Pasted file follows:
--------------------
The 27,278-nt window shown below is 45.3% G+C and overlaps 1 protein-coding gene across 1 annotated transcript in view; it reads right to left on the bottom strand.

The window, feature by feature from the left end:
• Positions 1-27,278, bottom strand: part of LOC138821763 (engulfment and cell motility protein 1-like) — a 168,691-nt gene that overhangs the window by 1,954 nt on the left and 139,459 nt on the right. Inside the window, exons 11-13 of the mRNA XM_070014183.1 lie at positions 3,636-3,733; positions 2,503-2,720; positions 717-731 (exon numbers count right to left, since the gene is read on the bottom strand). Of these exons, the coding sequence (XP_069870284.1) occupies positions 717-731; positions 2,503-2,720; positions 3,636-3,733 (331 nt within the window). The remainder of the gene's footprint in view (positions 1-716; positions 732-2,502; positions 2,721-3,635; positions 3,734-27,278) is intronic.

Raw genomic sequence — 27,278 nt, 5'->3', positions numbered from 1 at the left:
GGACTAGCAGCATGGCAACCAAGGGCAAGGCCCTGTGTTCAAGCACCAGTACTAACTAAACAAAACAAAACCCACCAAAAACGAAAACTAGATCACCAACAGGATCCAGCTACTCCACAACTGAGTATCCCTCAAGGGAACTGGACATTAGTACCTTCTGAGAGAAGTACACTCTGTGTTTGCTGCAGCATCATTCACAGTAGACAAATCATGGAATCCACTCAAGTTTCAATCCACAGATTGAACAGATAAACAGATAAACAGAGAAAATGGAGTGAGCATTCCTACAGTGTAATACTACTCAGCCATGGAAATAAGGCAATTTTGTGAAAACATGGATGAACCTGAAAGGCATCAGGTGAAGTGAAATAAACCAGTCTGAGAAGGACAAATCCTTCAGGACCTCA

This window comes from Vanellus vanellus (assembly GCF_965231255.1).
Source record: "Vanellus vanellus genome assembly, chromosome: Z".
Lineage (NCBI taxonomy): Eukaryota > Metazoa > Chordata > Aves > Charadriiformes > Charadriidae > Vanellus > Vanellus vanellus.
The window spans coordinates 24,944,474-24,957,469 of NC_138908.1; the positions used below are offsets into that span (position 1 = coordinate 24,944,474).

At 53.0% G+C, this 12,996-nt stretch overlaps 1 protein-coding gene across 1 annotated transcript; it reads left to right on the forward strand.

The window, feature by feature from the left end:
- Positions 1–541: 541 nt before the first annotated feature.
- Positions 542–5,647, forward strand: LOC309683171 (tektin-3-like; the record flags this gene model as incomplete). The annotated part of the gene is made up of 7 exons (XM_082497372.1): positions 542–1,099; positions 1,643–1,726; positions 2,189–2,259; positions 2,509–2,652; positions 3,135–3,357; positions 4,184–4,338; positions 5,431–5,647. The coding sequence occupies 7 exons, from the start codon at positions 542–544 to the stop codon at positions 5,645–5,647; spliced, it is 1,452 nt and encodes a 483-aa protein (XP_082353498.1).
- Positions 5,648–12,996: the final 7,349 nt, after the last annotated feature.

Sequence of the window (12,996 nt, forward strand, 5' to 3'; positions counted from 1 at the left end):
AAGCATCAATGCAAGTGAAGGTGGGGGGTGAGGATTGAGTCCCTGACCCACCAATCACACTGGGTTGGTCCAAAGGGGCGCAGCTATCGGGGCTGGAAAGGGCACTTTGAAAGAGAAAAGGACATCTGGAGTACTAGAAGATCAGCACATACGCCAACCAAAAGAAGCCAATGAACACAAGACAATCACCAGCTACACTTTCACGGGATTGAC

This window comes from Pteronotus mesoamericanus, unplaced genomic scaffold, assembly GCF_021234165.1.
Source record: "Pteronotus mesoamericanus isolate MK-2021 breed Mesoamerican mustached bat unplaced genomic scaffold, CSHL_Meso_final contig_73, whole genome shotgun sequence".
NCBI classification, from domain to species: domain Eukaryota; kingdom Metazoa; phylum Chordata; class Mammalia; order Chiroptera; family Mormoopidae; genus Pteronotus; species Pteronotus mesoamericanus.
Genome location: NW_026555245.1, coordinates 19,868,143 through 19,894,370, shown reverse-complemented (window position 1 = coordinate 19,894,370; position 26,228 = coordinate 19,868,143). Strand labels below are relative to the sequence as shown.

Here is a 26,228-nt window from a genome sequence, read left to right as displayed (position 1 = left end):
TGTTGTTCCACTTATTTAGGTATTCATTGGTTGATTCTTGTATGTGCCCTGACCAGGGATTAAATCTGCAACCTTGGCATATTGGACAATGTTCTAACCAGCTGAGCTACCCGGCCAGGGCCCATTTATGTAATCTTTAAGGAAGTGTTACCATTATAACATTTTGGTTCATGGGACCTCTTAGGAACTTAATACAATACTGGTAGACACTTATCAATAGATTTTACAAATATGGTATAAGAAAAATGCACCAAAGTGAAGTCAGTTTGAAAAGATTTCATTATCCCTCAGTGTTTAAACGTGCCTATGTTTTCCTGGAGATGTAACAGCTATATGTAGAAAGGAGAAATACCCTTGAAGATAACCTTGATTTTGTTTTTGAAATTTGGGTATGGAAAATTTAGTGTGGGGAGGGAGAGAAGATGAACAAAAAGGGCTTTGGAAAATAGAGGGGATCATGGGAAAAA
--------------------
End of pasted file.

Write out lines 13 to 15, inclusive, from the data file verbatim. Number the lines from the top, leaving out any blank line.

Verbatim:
- Positions 542–5,647, forward strand: LOC309683171 (tektin-3-like; the record flags this gene model as incomplete). The annotated part of the gene is made up of 7 exons (XM_082497372.1): positions 542–1,099; positions 1,643–1,726; positions 2,189–2,259; positions 2,509–2,652; positions 3,135–3,357; positions 4,184–4,338; positions 5,431–5,647. The coding sequence occupies 7 exons, from the start codon at positions 542–544 to the stop codon at positions 5,645–5,647; spliced, it is 1,452 nt and encodes a 483-aa protein (XP_082353498.1).
- Positions 5,648–12,996: the final 7,349 nt, after the last annotated feature.

Sequence of the window (12,996 nt, forward strand, 5' to 3'; positions counted from 1 at the left end):